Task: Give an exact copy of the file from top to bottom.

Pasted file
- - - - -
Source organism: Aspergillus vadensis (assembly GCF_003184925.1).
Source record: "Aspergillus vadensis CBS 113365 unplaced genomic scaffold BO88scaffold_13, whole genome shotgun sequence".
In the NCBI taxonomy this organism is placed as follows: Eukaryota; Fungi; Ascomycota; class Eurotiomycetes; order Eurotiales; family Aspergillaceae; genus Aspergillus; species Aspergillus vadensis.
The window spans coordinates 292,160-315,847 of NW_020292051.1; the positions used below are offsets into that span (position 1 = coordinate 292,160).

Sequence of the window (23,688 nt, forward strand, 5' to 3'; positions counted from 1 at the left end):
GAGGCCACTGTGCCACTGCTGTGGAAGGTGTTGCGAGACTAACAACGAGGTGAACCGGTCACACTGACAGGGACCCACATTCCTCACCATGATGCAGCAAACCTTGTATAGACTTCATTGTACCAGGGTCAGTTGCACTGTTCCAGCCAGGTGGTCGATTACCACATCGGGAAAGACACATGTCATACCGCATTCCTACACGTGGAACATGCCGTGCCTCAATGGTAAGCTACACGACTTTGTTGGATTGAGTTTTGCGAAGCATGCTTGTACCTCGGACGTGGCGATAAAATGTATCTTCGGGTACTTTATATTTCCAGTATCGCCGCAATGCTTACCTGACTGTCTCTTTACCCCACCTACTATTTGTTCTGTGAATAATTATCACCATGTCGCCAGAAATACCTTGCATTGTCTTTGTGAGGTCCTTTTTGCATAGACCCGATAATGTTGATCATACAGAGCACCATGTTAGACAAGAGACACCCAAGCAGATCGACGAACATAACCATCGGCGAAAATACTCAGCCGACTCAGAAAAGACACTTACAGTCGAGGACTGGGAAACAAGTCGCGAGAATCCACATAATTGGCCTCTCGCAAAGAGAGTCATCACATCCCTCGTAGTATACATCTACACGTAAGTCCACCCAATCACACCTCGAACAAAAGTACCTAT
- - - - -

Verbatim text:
Source organism: Aspergillus vadensis (assembly GCF_003184925.1).
Source record: "Aspergillus vadensis CBS 113365 unplaced genomic scaffold BO88scaffold_13, whole genome shotgun sequence".
In the NCBI taxonomy this organism is placed as follows: Eukaryota; Fungi; Ascomycota; class Eurotiomycetes; order Eurotiales; family Aspergillaceae; genus Aspergillus; species Aspergillus vadensis.
The window spans coordinates 292,160-315,847 of NW_020292051.1; the positions used below are offsets into that span (position 1 = coordinate 292,160).

Sequence of the window (23,688 nt, forward strand, 5' to 3'; positions counted from 1 at the left end):
GAGGCCACTGTGCCACTGCTGTGGAAGGTGTTGCGAGACTAACAACGAGGTGAACCGGTCACACTGACAGGGACCCACATTCCTCACCATGATGCAGCAAACCTTGTATAGACTTCATTGTACCAGGGTCAGTTGCACTGTTCCAGCCAGGTGGTCGATTACCACATCGGGAAAGACACATGTCATACCGCATTCCTACACGTGGAACATGCCGTGCCTCAATGGTAAGCTACACGACTTTGTTGGATTGAGTTTTGCGAAGCATGCTTGTACCTCGGACGTGGCGATAAAATGTATCTTCGGGTACTTTATATTTCCAGTATCGCCGCAATGCTTACCTGACTGTCTCTTTACCCCACCTACTATTTGTTCTGTGAATAATTATCACCATGTCGCCAGAAATACCTTGCATTGTCTTTGTGAGGTCCTTTTTGCATAGACCCGATAATGTTGATCATACAGAGCACCATGTTAGACAAGAGACACCCAAGCAGATCGACGAACATAACCATCGGCGAAAATACTCAGCCGACTCAGAAAAGACACTTACAGTCGAGGACTGGGAAACAAGTCGCGAGAATCCACATAATTGGCCTCTCGCAAAGAGAGTCATCACATCCCTCGTAGTATACATCTACACGTAAGTCCACCCAATCACACCTCGAACAAAAGTACCTAT